“The map has broken out for them but they just have to make sure the primaries break out for them as well,” said GOP strategist Ford O’Connell.

This past weekend Romney, who has criticized Trump in the past, was forced into a June 26 primary with state Rep. Mike Kennedy, who was the preferred candidate of the conservative delegates who made up the convention.

While Romney is expected to prevail in November, there are some other contests where the winner of the primary may not be the party’s strongest option in the general election.

Republicans are closely watching West Virginia’s May 8th Republican race, where outside spending groups have already spent $1.4 million in the GOP primary contest, according to Federal Election Commission reports.

Former coal mine executive Don Blankenship was the CEO of Massey Energy Company when 29 miners were killed in the Upper Big Branch Mine disaster in 2010. He was convicted of a felony in the aftermath and was released from last year. He’s battling against Rep. Evan Jenkins and state Attorney General Patrick Morrisey.

“One of the strongest Republican candidates spent time in jail,” Ayres noted.

If Blankenship wins the nomination, Republicans fear Democratic Sen. Joe Manchin, who is seen as vulnerable this year, could have an easier chance at re-election than a different nominee, several GOP strategists said.

In Arizona, Joe Arpaio, who calls himself "America's Toughest Sheriff,” is competing against fellow conservative Kelli Ward and Rep. Martha McSally. The loud and boisterous Arpaio was convicted of contempt of court in July 2017 and pardoned by Trump a month later.

And Ward had a controversial moment of her own when, after McCain announced he was battling brain cancer, she suggested he resign as quickly as possible and the governor appoint her to his seat.

“The good thing in Arizona is that it appears the two favorites of the base seem to be canceling each other out but that does not mean Martha McSally is going to have an easy time winning the nomination,” O’Connell said.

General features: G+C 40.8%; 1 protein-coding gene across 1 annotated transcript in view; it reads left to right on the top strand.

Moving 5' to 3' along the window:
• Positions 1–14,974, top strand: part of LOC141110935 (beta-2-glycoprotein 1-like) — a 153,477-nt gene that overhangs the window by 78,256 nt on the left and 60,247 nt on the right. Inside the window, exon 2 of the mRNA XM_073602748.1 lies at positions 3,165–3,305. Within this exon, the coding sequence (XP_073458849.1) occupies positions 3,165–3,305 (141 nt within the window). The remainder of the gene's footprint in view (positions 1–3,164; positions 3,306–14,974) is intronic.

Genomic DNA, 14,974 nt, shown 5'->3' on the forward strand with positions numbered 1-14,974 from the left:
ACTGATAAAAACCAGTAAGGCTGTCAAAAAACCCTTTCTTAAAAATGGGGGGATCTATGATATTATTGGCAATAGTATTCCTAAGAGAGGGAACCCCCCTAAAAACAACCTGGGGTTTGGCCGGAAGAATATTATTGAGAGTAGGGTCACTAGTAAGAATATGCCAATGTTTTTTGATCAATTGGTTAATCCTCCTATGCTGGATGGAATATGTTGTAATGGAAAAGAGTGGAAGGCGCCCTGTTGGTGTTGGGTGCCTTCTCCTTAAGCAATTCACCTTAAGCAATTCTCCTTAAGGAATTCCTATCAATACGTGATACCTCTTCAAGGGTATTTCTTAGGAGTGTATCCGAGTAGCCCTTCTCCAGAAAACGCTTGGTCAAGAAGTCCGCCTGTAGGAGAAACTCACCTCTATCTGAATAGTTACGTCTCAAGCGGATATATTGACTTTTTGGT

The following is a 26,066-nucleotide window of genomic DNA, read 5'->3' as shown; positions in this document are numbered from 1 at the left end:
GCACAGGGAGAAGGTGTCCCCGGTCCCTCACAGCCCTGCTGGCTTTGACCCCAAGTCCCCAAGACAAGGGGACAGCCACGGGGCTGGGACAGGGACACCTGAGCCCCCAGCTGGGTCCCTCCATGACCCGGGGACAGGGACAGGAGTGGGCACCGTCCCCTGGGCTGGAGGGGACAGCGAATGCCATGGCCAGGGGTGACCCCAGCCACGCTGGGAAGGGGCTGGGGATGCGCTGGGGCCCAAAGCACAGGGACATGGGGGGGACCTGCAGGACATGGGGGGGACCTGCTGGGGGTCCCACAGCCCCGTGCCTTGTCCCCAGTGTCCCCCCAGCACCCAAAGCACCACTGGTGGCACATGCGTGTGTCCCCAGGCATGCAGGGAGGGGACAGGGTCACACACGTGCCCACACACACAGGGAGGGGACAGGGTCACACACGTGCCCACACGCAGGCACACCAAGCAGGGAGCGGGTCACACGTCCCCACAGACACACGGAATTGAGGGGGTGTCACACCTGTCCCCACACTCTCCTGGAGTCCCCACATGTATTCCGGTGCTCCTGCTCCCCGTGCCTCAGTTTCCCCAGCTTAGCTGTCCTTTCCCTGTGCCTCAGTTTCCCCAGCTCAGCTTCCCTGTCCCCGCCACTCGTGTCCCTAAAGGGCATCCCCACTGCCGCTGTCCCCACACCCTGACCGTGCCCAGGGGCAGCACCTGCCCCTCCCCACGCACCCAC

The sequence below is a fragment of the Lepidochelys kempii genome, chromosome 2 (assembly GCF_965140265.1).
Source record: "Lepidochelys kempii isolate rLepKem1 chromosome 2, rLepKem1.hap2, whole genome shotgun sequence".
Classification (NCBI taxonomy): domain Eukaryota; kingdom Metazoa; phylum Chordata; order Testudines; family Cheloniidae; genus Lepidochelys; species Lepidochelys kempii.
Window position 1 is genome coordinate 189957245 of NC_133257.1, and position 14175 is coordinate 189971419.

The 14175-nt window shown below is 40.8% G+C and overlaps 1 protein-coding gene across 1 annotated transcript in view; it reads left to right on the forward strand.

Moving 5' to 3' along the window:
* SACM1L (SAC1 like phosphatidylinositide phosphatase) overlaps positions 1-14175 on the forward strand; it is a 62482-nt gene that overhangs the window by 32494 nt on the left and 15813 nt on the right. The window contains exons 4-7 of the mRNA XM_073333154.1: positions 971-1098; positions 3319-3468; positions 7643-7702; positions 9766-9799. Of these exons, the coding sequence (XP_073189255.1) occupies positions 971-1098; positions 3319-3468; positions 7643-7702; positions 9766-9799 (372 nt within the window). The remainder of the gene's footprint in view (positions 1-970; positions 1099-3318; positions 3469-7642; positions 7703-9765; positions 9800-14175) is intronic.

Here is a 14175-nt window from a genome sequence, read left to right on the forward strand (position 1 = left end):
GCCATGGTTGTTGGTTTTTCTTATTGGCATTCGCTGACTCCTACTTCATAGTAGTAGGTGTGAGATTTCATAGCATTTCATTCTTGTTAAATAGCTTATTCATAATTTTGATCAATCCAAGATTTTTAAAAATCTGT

McSally is seen as the best chance to defeat Rep. Kyrsten Sinema in November and hold onto to retiring GOP Sen. Jeff Flake’s seat.

Then there’s Indiana, which is having one of the nastiest GOP primary contests in recent history where all three candidates are slinging mud at one another.

Rep. Todd Rokita and Rep. Luke Messer have particularly hit each other hard with unfavorable stories coming out about each of them: Rokita’s use of a personal driver and Messer’s past DUIs.

Meanwhile, businessman Mike Braun is outspending them both to raise his name ID. There are some fears the battle between Messer and Rokita could result in Braun receiving the nomination to battle Democratic Sen. Joe Donnelly in November.

“That’s the kind of the primary that no matter who comes out of it, they may carry a good deal of damage because of the primary,” Ayres said.

The other primaries that could see bitter battles brew include the one for the Mississippi special Senate election where conservative Chris McDaniel is challenging appointed Sen. Cindy Hyde-Smith, who used to be a Democrat before she switched parties in 2010.

And then there’s the battle to take on Democratic Sen. Tammy Baldwin in November. State Sen. Leah Vukmir is backed by more establishment types like former White House Chief of Staff Reince Priebus while conservatives like Kevin Nicholson, who got $1 million in support from John Bolton’s super PAC.

“You have a chance of not only keeping the Senate but making major gains depending on who the party nominates in a lot of these contests. So in a lot of ways the Republicans chances of holding the United States’ Senate depends solely on who those folks nominate,” O’Connell noted.

“The map has broken out for them but they just have to make sure the primaries break out for them as well.”

ABC News’ Soo Rin Kim contributed to this report.